For any continuous function f(x), how can I split up the function and restrict the domain to find an inverse?

I want to know everything there is to know about inverses for curiosity's sake. I am totally fine finding the inverse of a function where each x maps to a unique y coordinate, but when we get to quadratics and other stuff, I get really confused.

School wants me to know how to find inverse functions of quadratics, trinomials, etc, but I really want to know how to find the inverse of any function by splitting up the domain. Please place all links where you got info in the answer so I can do additional research, but if you didn't do research, seriously don't bother.

• This is a pretty broad question. You might be better off coming up with one or a few simple examples of problems you want to be able to solve and trying to work through those, maybe with help from this community if you get stuck. – crf Apr 13 '14 at 22:58
• I am trying to gain an intuition on inverse functions where, for f(x), more than 1 value for x maps to a single y by splitting it up into two functions. If you want a simple example, try $x^2 + 5x + 6$. – louie mcconnell Apr 13 '14 at 23:00
• If for a start you are happy to consider differentiable functions, Google "inverse function theorem". – David Apr 13 '14 at 23:18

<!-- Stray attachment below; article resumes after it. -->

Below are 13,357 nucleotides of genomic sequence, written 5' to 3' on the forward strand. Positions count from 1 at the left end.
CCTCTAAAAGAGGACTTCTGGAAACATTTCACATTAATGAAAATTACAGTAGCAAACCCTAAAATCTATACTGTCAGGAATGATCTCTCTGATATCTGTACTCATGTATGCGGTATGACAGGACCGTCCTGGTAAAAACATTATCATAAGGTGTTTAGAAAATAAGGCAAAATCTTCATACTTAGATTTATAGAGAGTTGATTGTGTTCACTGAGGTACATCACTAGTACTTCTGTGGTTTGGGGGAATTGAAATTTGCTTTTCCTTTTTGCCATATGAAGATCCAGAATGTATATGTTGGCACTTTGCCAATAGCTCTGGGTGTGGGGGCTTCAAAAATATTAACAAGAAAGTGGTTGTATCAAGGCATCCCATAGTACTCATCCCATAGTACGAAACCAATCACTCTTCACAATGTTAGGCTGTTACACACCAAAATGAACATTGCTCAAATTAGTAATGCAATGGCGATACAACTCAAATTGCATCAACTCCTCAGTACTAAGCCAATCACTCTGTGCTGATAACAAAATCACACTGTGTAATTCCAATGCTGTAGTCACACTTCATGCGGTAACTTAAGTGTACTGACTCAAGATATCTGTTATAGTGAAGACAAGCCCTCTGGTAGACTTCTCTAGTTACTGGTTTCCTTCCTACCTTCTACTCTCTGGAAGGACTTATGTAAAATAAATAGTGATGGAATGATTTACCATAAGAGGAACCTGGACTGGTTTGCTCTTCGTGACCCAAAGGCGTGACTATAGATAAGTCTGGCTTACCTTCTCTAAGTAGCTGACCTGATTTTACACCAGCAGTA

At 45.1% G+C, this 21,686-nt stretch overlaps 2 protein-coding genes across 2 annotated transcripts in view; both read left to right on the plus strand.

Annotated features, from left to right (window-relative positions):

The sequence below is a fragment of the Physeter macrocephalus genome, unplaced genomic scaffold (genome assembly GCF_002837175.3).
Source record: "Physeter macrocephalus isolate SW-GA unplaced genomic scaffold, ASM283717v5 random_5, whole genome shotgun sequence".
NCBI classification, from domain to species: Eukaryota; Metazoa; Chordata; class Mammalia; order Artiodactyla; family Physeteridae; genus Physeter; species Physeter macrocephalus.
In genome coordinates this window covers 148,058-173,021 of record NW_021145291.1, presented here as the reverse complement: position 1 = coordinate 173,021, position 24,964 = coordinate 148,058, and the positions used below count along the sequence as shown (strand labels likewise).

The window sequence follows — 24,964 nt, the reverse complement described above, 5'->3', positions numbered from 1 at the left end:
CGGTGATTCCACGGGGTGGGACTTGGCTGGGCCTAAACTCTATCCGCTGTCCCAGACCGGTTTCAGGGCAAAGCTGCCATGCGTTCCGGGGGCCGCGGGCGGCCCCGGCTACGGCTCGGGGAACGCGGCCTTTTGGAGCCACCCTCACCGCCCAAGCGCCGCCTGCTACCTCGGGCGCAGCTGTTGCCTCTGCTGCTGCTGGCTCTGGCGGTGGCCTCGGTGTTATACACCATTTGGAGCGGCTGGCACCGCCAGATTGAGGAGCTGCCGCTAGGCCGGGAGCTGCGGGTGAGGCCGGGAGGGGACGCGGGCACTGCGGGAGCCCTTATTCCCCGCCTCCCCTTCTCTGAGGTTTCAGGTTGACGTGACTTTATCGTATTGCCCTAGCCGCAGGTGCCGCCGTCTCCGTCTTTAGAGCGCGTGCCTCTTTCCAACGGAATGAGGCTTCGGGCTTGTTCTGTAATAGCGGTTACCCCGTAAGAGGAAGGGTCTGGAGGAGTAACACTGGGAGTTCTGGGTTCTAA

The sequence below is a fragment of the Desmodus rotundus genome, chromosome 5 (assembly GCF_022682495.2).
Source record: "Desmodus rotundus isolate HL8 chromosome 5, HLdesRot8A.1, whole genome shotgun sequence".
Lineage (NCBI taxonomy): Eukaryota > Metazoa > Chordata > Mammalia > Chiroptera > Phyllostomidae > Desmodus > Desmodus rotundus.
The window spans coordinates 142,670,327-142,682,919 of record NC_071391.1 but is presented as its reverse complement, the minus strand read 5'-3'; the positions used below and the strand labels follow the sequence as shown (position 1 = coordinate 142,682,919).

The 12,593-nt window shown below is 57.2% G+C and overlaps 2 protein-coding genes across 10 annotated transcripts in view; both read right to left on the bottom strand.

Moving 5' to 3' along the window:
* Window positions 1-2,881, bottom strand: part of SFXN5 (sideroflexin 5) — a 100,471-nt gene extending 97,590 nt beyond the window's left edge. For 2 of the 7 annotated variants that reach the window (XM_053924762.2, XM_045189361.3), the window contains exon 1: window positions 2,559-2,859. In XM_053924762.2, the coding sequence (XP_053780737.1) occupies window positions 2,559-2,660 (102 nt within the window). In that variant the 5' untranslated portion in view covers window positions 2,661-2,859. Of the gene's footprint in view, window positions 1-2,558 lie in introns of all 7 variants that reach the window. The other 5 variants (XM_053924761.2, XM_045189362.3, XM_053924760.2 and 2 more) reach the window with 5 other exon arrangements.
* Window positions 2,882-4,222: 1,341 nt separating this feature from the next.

• well, consider $\arcsin$ and $\arccos$ and $\arctan,$ these illustrate some of the issues en.wikipedia.org/wiki/… – Will Jagy Apr 13 '14 at 23:21

For an easy example, consider the quadratic function $f(x) = -(x-1)^2 + 2$. Since $f(x)$ is strictly increasing for $x\leq 1$ and strictly decreasing for $x\geq 1$, a natural way to divide the domain would be $D_1 = (-\infty,1]$ and $D_2=[1,\infty)$. The inverse of $f$ restricted to $D_1$ is $g_1(x)=1-\sqrt{2-x}$ and the inverse of $f$ restricted to $D_2$ is $g_2(x)=1+\sqrt{2-x}$.
For a more interesting example, consider the cosine function $\cos(x)$ which is increasing whenever $(2n-1)\pi\leq x\leq 2n\pi$ and decreasing whenever $2n\pi\leq x\leq (2n+1)\pi$, for $n$ an integer. For each of these intervals we can find a function $g_n$ which inverts $\cos$ restricted to that interval: \begin{align} g_{2n-1} &= 2n\pi-\arccos(x) \\ g_{2n} &= \arccos(x)+2n\pi. \end{align} (I think that does it. Can you check my work?)